Wednesday, June 27, 2012

Major Heat Event and Drought

Plants, Trees, and Shrubs Suffer from Drought

I guess I should be careful what I wish for…..  Summer.  Not the laid-back,warm, sunny time I was thinking.  As the charts above indicate, the oranges show a major deficit of rainfall in the range or 4” to 6” in a vast part of the mid-west.  And the local weather forecast for SW Ohio, has the next seven days at or above 90 degrees. 
The rain barrels are empty and even the forsythia are in a major droop.

Some watering tips for salvaging the landscape:
Shrubs and trees that have been planted within the last year need water now.  Soak the ground at the base to saturate the top 6”-8” of soil.  Tree roots are not too deep, so this depth will greatly increase the likelihood of survival of the plant. 
Newly planted perennials need to stay moist to assure their survival.  Even the drought resistant natives need to be watered in this extreme heat. 
Here I have Shasta Daisies, Bee Balm, and Purple coneflowers and daylilies– all have shown major stress.  I have the clematis tucked in back, so they are getting a good drink too.

Ideally, this oscillating sprinkler is NOT a good choice to manage water efficiently.  The evaporation is high, and the foliage – not the root zone- is getting wet. Soaker hoses and drip systems deliver water much more efficiently, but until I can set this up I’ll have to make due and pay through the ‘hose’.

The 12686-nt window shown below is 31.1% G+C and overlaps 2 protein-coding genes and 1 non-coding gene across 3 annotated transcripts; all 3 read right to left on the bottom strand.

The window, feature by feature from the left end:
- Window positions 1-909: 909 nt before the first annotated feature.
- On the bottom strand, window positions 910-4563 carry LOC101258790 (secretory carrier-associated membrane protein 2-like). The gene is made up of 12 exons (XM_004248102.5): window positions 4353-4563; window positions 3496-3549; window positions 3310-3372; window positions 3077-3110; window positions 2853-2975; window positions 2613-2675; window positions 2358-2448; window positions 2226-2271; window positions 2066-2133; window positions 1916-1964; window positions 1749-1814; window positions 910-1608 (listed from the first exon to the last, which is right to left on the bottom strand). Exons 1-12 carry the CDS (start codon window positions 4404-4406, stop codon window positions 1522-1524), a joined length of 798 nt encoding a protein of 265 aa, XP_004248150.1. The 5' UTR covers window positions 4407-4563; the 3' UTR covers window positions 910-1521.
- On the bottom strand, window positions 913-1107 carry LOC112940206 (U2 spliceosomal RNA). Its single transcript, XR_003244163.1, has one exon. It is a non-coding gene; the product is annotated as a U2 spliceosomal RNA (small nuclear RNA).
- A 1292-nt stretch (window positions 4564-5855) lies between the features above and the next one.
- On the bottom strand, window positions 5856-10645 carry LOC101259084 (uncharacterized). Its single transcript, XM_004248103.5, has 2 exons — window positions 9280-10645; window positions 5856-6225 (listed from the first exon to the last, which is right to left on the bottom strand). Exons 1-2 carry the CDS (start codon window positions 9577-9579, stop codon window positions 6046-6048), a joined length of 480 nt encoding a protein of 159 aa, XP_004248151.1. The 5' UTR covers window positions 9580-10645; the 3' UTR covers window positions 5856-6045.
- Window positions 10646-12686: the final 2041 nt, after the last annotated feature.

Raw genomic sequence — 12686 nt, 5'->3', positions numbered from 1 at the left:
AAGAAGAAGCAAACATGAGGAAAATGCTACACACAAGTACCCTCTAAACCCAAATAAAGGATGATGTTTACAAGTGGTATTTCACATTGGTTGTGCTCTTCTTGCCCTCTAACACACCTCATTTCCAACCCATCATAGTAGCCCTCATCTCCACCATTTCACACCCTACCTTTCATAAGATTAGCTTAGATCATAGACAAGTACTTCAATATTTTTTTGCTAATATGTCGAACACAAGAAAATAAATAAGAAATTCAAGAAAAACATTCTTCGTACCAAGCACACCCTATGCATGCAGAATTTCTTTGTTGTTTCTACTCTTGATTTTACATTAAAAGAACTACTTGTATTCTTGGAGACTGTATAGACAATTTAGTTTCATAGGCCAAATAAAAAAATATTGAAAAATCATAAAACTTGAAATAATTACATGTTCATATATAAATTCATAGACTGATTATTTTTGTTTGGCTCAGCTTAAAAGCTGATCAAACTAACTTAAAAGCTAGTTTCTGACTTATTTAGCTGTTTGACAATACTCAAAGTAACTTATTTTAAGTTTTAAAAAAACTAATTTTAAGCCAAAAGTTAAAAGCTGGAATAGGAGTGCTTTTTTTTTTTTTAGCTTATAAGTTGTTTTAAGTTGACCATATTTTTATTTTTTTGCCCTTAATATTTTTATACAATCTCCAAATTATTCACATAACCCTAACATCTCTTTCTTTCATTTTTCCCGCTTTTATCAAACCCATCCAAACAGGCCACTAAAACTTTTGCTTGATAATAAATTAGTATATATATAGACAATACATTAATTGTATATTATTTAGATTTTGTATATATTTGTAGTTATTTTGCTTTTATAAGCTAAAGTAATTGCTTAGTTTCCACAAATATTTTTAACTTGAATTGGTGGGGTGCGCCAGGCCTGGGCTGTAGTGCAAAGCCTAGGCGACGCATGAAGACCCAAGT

a soaker hose goes straight to
Water is a precious commodity.  I urge gardeners to group plants with similar water needs.  Then watering can be focused in a limited area, and more drought tolerant plants can be put off till ‘next time’!
If you are tempted to move plant material – don’t!  Fall is a more desirable time to transplant or install new plant material.  Take notes on the sun and shade areas, and the water needs of the plants and make the moves in the cooler more rainy autumn. (Hope, Hope).

The lawn we have installed this year is an example of ‘planning’ to save water.  I purchased a seed mix of a drought tolerant variety.  Ask the garden center staff which varieties are best for your space, but always keep the watering issues in the back of your mind.  A Kentucky bluegrass may be a desirable look in the landscape, but is a high maintenance – and high water usage – choice.
save water
When the lawn does get on the watering schedule, water deeply.  Most experts recommend at least 1 inch of water a week. ( I have taken a straight sided baking dish under the sprinkler so I can measure this 1 inch.)

 Deep roots and organically fed soils take water deeply, and hold moisture better than hard, cracked soils.
water waste
Avoid this scene – having water dousing the sidewalks, and driveways.  If water is draining off into the gutters, stop the watering and let the water sink into the soil.  Resume watering later to finish the deep watering the grass needs.
Using extra water was not my plan.  Water is expensive and limited.  However, the plant material – worth hundreds, if not thousands of dollars, is too valuable to let it perish.  So, I urge my gardening friends, to water now.  The drought and heat are not going away any time soon. 
Stay cool - 


Sunray Gardens said...

Isn't this just awful? You know we are to be over 100 tomorrow and it's only June. No rain here forever. I'm really starting to get sick looking at my hose in hand all the time. Dread water bills. Some good information here for others though.

Cher Sunray Gardens

Lona said...

It is quite a change from what we had last summer Claudia. Why does the weather always have to be in extremes anymore? My hoses and watering cans will get a workout this summer keeping the plants and flowers watered but I am afraid the grass will just have to go brown here. I just hope no one starts any fires here in Ohio with all of the woods and fields.
Hang in there girl.